The rule reiterated in all the cases is that a grant of land adjacent to a small lake carries title to the center thereof, unless the presumption is negatived by express words or by such a description as clearly excludes it from the land conveyed. See Fulton Light, Heat & Power Co. v. State of New York, 200 N.Y. 400, 94 N.E. 199, 37 L.R.A., N.S., 307; Stewart v. Turney, 237 N.Y. 117, 142 N.E. 437, 31 A.L.R. 960.

 Having thus expressed the general rule, I shall now take up each individual tract involved in this proceeding, subjecting each to the rule above stated.

 The Gibney Tract.

 The source of the Gibney title is a patent by King George III to William Smith and Edward Wilkins, dated April 15, 1768. The course contained in the grant in so far as it refers to Long Pond is as follows: "Beginning at a maple tree marked with three notches and with the letters E W N C, standing at the Northeast corner of a pond of water, known by the name of The Long Pond" and this tract runs from the said maple tree "to the aforesaid pond called The Long Pond, then along the east end of the said pond as it runs to the place where this tract first began."

 Down through the years the conveyances have substantially followed the language of the original patent, to and including the Gibneys.

 The words of the first course of the description of the property "Beginning at a maple tree * * * standing at the Northeast corner of a pond of water" are not words of restriction or limitation as the monument could not conveniently be placed in the water of the pond. Such a line indicates the place of the line or its intersection with the water and not the end of it. Fulton Light, Heat & Power Co. v. State of New York, supra; Luce v. Carley, 24 Wend. 451, 35 Am.Dec. 637.

 The other pertinent words in the description "to the aforesaid pond" and "along the east end of the said pond as it runs to the place where the tract first began" are not such a restriction so as to exclude lands under water from the adjacent lands. Such a description carries title to the center of the pond. White v. Knicker-bocker Ice Co., supra; Gouverneur v. National Ice Co., supra.

 The Motak Tract.

 The source of the Motak title was a patent from King George III to Thomas Moore and John Osburn, dated March 14, 1775.

 The courses of the description of the property in the patent in so far as they are pertinent to Long Pond are as follows: "Beginning at a maple tree standing at the northeast end of a pond of water commonly called and known by the name of The Long Pond, which maple tree is marked with the letters and figures N C S M and is a corner of a tract of 1385 acres of land granted in the year 1768 to William Smith and Edward Wilkins * * * to the aforesaid Long Pond, thence along the said pond to the place where this tract first began."

 The language of the patent clearly indicates an intention not to restrict the grant to uplands alone but to carry also the land under water adjacent thereto. The same reasoning which applies to the construction of the patent in the Gibney tract applies here and the same cases are authority for my holding.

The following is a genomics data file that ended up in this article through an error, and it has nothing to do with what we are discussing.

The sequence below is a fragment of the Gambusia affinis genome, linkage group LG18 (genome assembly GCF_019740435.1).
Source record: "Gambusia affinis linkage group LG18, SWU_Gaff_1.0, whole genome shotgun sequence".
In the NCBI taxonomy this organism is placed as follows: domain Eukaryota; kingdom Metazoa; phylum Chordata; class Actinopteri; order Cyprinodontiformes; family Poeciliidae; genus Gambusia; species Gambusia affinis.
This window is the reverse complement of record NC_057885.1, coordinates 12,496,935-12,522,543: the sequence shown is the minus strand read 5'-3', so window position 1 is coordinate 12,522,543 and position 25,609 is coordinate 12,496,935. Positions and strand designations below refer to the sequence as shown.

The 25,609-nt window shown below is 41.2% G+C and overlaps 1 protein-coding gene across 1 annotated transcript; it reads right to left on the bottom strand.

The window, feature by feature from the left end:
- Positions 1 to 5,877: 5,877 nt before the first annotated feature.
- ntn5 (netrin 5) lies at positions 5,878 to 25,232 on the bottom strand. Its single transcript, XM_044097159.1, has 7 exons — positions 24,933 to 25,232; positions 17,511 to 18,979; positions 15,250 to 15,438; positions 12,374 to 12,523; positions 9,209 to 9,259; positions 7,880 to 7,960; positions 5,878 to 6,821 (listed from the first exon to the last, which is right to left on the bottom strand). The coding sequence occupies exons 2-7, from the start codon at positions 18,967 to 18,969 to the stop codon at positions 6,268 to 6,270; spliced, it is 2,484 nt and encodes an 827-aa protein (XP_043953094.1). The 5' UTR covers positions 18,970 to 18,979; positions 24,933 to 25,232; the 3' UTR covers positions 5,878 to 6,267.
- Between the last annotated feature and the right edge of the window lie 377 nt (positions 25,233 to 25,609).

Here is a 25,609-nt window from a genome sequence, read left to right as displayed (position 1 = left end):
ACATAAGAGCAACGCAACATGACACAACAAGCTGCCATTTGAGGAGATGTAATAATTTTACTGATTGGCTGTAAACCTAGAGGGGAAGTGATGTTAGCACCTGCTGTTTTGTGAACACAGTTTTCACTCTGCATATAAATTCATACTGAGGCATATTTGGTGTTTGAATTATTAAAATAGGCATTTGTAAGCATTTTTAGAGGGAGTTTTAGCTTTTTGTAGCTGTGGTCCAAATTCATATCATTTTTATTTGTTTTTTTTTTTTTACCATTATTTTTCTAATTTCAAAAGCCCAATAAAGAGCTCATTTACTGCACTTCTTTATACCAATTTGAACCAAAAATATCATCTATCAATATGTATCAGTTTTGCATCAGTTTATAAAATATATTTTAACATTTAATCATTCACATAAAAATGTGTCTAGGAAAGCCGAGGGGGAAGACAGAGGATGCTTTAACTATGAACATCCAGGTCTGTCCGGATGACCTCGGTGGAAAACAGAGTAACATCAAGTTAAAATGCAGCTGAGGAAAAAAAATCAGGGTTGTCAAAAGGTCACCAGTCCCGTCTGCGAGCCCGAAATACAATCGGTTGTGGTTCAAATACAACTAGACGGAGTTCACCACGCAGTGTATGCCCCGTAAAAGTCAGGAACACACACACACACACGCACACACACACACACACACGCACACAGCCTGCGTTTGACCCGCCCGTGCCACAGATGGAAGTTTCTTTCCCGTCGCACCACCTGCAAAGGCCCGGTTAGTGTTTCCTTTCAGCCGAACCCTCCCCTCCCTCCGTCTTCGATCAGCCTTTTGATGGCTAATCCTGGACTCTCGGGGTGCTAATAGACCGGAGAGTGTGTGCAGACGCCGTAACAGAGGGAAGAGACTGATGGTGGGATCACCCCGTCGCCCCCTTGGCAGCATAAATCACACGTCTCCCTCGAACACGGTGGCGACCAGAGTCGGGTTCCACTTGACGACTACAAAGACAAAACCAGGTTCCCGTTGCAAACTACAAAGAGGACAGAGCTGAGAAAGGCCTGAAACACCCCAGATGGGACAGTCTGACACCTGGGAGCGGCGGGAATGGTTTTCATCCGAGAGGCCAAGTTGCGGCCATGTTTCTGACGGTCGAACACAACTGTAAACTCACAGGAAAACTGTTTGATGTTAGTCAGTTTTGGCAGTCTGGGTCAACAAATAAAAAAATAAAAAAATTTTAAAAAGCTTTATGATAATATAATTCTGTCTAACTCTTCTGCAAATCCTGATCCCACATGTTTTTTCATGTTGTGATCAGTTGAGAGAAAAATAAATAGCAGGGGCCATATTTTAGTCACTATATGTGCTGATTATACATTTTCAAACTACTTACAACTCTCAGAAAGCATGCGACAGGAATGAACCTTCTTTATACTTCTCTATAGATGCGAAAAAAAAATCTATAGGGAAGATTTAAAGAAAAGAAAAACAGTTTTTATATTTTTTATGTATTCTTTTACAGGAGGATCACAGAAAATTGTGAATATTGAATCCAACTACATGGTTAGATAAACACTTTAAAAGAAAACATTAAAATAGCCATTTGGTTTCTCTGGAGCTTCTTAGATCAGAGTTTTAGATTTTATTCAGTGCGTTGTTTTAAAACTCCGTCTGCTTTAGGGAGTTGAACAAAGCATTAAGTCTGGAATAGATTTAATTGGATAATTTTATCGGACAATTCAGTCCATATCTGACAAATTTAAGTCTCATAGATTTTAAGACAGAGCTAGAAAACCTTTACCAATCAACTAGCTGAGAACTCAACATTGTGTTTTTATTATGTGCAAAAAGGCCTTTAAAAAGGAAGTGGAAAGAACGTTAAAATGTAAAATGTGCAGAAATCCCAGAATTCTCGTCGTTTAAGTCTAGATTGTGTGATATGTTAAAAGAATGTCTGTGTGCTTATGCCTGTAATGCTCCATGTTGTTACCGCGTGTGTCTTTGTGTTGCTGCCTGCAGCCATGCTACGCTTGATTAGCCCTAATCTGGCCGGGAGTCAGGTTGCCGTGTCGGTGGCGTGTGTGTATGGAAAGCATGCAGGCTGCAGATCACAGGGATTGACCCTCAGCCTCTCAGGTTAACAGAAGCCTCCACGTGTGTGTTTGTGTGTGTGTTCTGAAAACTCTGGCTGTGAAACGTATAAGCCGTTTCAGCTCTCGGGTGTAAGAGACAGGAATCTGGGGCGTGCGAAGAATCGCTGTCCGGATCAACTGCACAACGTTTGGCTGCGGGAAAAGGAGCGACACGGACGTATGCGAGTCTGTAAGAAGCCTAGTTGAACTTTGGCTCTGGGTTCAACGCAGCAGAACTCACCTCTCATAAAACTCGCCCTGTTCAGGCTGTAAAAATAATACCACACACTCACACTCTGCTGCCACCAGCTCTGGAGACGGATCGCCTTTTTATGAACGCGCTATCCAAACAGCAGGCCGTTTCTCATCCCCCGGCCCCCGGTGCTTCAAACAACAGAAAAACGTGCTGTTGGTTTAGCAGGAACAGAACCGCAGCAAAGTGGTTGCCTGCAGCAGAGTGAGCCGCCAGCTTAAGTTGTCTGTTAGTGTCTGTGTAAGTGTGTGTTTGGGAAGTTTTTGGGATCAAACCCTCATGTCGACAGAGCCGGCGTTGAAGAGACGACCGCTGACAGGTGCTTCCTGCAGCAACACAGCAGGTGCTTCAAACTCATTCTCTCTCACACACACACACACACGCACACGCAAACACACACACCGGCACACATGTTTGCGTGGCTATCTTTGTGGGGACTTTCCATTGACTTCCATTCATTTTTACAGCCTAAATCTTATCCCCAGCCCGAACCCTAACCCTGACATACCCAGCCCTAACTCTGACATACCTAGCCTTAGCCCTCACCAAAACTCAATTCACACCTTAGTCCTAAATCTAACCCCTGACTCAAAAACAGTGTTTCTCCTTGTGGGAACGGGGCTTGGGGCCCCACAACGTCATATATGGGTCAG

In its brief the Government contends, however, that Motak may not claim any title to the lands under water because in the next conveyance after the original grant the description differs from that contained in the patent with reference to the courses along the pond (Sands to Kronkhyte, March 25, 1809). The first course in the second conveyance begins at a maple tree standing on the north bank of the pond. The last course again differs in that it runs along the north shore.

 I do not regard this change of description as being of particular importance; the second course still runs "to the pond". It should be noted also that in the following deed (Kronkhyte to Kronkhyte, May 31, 1809) the first course is exactly similar to the first course in the description in the patent. The discrepancy would seem to be but a matter of loose conveyancing.

 There is a hiatus in the chain of title. There is no record of any conveyance out of the patentees. The first deed of record is the deed from Sands to Kronkhyte, supra. The State of New York may not take advantage of either the change of description or the hiatus in the record. The State of New York was divested of any right or title by the patent itself, which in my opinion granted not only the uplands but the land under water adjacent thereto. The United States Government in its brief urges that the land under water, not having been conveyed by the original patentees, is now owned by the State of New York by escheat. The State, however, makes no such claim. In order to prove title by escheat, there must be some proof that the original patentees died without heirs. No such claim has been advanced or testimony offered.

 If the title to the land under water by reason of the above set of circumstances was never conveyed by the original patentees, I am satisfied that the present owners (Motak) have acquired title ...